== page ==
At this event, the processes of becoming aware of the possibilities for, and then mapping out the complexities of, RM-ly practice were seen in terms of the “the life-long developing researcher competence of all those involved in research” (e.g. doctoral students, supervisors, examiners, participants, interpreters, translators, and so on). The seminar began with presentations in which the research was undertaken multilingually by a researcher using their own multilingual resources. The discussion was then enriched with the presentations of two studies, each involving a multilingual dimension but being conducted by researchers without competence in (some of) the languages being used in the study (thus raising issues regarding the use of interpreters / translators as co-researchers). And we concluded with papers bringing insights from particular fields (e.g. Translation Studies) to bear on the RM-ly focus being explored.
A BAAL Colloquium ….
The Doing Research Multilingually (DRM) colloquium organised for the British Association for Applied Linguistics (BAAL) Annual Meeting (September 2011) was framed as follows:
“Social researchers in differing applied settings have questioned the apparent neglect of the challenges raised by researching in contexts of linguistic and cultural diversity (Bradby, 2002; Kamler & Threadgold 2003; Temple & Edwards, 2002). In applied linguistics, researchers have investigated the discourse of various multilingual contexts such as healthcare (Sarangi, 2005, Candlin 2005), legal settings such as asylum interviews (Inghilleri, 2004) and, notably, currently in education by the Mosaic research team (Blackledge et al., 2010-2013). In this colloquium we bring together researchers from diverse linguistic backgrounds (Arabic, Bulgarian, Mandarin and English) and disciplines (intercultural communication, mainstream and language education) to interrogate their practices in generating, analysing and presenting data multilingually. By bringing together these papers we seek to make transparent challenges faced by researchers and contribute to research practices in applied linguistics and beyond.”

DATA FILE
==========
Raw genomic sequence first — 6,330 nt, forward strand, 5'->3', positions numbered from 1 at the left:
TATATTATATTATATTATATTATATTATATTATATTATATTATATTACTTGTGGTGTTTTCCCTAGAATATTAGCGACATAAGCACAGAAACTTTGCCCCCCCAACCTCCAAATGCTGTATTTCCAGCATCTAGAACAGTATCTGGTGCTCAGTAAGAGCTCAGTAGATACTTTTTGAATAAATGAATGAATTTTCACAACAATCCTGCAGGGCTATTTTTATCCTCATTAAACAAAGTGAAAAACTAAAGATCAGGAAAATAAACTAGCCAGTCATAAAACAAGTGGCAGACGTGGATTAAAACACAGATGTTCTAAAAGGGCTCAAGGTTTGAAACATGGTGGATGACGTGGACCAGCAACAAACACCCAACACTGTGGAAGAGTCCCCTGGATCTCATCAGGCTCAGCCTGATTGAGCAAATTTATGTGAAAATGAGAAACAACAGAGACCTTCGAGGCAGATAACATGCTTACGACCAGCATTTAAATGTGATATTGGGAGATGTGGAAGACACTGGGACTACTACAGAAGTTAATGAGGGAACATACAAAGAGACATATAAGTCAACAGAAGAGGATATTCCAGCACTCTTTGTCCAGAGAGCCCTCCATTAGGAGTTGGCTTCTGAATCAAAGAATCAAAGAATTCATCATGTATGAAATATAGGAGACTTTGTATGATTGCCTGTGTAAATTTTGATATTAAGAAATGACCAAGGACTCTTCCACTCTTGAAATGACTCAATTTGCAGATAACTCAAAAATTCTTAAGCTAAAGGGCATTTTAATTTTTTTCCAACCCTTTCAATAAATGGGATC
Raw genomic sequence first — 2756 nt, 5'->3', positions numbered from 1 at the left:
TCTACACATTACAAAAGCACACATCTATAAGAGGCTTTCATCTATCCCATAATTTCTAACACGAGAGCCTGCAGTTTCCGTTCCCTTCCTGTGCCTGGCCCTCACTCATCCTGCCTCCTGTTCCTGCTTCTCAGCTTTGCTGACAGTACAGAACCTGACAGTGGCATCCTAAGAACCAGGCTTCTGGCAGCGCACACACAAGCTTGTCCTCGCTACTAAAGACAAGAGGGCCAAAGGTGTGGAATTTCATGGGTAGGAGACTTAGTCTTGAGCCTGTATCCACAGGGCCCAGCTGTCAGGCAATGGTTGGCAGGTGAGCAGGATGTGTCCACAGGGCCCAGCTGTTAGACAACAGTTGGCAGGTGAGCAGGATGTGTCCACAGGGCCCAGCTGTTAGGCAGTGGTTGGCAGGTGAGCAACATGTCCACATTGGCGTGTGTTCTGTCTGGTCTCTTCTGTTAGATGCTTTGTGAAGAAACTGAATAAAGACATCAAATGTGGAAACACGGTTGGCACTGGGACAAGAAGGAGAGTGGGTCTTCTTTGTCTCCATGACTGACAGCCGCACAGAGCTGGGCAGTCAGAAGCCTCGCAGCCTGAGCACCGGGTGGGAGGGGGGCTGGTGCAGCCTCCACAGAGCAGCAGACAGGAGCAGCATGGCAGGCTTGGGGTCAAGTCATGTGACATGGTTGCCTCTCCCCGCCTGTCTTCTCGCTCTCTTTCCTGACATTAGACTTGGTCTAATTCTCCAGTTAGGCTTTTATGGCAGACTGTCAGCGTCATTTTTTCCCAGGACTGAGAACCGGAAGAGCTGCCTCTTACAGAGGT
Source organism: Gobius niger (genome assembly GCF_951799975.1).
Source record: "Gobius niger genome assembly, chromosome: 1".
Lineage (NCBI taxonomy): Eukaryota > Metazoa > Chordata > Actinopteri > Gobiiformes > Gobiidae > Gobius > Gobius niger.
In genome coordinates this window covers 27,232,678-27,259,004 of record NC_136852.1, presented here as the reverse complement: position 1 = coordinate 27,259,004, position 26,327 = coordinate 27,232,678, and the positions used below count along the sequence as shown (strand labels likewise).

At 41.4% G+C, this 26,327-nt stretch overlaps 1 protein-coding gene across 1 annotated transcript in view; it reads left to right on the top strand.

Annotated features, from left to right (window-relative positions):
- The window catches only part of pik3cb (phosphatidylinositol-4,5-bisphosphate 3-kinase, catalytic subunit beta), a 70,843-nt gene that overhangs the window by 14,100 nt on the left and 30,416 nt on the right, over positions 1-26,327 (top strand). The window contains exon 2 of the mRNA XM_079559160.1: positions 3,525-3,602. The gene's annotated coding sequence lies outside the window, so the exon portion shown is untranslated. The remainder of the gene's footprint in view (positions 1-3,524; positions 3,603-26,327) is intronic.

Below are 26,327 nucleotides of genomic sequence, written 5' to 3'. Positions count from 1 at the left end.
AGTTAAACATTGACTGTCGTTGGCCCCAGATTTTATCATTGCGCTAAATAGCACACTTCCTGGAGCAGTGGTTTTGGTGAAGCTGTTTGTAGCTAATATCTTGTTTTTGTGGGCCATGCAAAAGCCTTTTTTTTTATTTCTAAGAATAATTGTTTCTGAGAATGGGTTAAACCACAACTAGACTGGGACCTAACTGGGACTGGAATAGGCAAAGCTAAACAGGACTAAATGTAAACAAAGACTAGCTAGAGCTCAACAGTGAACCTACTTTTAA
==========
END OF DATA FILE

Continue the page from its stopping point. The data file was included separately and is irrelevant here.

The AHRC Researching Multilingually Network Project (AH/J005037/1)
Building on the Exploratory Seminar and the Colloquium, as led by Prue Holmes at Durham, the RM-ly team successfully secured an AHRC Networking grant under the Translating cultures theme (December 2011- November 2012). This project aimed explore how cultures are translated through research and data collection processes. It was positioned as follows:
“Many researchers nowadays find themselves in research contexts where there are multilingual communities, or they are working on projects that involve people and/or events in other cultures. In these situations, they often find that they need to conduct interviews in another language, or use a language which is foreign to interviewees; or they may be required to interpret or translate a dialogue, event or document from one language to another. In these contexts researchers are often faced with methodological, practical, and ethical dilemmas as to how to interpret and explain differences in linguistic intent and meaning. Similarly, participants in these projects sometimes feel that they have been misrepresented through processes of translation and interpretation. Thus, the potential for misinterpretation and misunderstanding in translating cultures-through language-is immense. Yet little information about these linguistic processes is available, either in the literature or via research methods training programmes.”